Time for another missive from our Museum of the Month… The Birthday of the Dauphin never actually got made into a fan; instead it was mounted and the ‘missing’ bits filled in to make a more conventional painting. Nobody’s quite sure why it didn’t fulfil its purpose, but its beauty and unusual origins possibly had something to do with it. Painted around 1681, it shows Louis XIV of France and his family. At the time, members of the Guild of Fan Makers were not allowed to paint living people (a right reserved for court painters), so this fan was clearly commissioned by someone important, perhaps even the King himself.
Historical sleuthing pinpoints the event depicted as the Dauphin’s 20th birthday. The woman in the blue cloak (‘France’) places gold coins at the Dauphin’s feet – we know Louis XIV gave his only surviving child 50,000 ecus to go and buy himself some art (hey, it happens to us all). We also get an indication of the year from the three figures at the front of the picture with their backs to us; three members of the French royal family died in 1681. There’s also what could be a tremendously bitchy comment by the artist, painting the new German wife of the duc d’Orleans, La Princesse Palatine, holding her fan the incorrect way.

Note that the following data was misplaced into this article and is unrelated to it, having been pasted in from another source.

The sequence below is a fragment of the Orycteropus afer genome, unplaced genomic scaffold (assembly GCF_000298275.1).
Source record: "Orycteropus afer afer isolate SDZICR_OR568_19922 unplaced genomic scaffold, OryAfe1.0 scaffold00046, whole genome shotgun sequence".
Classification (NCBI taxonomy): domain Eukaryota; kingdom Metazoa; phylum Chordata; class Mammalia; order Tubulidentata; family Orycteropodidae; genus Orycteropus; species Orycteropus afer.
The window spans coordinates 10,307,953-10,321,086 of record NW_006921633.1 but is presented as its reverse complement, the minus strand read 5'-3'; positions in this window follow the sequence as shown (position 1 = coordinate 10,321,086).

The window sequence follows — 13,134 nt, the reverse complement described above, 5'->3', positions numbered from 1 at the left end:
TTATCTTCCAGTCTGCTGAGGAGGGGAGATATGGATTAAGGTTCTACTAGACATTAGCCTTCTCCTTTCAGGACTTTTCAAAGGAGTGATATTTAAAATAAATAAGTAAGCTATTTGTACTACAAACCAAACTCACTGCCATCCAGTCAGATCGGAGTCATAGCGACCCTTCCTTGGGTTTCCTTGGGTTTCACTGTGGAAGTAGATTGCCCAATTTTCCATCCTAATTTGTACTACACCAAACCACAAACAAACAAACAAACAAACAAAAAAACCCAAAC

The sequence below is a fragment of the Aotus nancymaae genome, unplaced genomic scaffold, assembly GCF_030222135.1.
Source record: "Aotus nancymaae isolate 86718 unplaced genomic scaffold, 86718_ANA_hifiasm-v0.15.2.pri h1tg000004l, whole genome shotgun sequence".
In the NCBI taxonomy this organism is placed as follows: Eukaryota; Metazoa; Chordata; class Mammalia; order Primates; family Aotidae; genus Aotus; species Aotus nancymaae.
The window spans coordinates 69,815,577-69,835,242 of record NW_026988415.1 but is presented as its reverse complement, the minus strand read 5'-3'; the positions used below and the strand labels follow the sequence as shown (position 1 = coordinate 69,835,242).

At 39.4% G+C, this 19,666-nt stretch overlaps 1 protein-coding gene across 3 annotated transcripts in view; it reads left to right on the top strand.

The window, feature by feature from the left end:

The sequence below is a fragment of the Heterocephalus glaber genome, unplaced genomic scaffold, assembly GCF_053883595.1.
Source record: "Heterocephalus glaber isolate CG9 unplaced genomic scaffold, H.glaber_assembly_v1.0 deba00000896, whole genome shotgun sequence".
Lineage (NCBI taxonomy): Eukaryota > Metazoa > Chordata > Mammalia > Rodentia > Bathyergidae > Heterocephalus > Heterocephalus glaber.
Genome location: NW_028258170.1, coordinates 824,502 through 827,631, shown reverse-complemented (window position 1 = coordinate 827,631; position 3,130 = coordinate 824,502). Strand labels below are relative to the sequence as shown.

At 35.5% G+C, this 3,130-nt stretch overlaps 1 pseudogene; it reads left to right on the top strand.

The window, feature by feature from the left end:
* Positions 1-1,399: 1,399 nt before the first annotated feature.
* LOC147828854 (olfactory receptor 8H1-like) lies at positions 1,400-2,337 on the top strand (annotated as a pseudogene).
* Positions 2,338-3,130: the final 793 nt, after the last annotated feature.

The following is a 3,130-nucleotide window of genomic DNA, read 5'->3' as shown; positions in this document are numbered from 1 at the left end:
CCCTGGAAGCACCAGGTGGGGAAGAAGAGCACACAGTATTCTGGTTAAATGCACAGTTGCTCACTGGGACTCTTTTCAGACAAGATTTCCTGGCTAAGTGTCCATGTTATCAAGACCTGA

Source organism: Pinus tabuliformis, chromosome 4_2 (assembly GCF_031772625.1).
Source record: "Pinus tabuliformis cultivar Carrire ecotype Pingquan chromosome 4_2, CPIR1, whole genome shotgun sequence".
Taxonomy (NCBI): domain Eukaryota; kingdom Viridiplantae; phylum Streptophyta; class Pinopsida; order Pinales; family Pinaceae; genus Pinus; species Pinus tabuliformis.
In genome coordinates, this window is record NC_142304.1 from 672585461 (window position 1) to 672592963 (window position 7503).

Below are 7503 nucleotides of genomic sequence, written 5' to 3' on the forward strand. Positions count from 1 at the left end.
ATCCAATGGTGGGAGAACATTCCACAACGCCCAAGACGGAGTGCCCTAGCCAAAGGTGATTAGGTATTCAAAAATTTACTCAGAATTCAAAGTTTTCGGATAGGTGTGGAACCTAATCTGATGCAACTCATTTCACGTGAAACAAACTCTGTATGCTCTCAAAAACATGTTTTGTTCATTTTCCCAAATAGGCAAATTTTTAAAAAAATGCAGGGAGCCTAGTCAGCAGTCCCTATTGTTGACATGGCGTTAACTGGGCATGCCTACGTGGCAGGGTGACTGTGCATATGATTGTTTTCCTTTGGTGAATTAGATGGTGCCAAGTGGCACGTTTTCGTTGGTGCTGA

You can see this fan / painting in the main reception room as part of the permanent exhibition.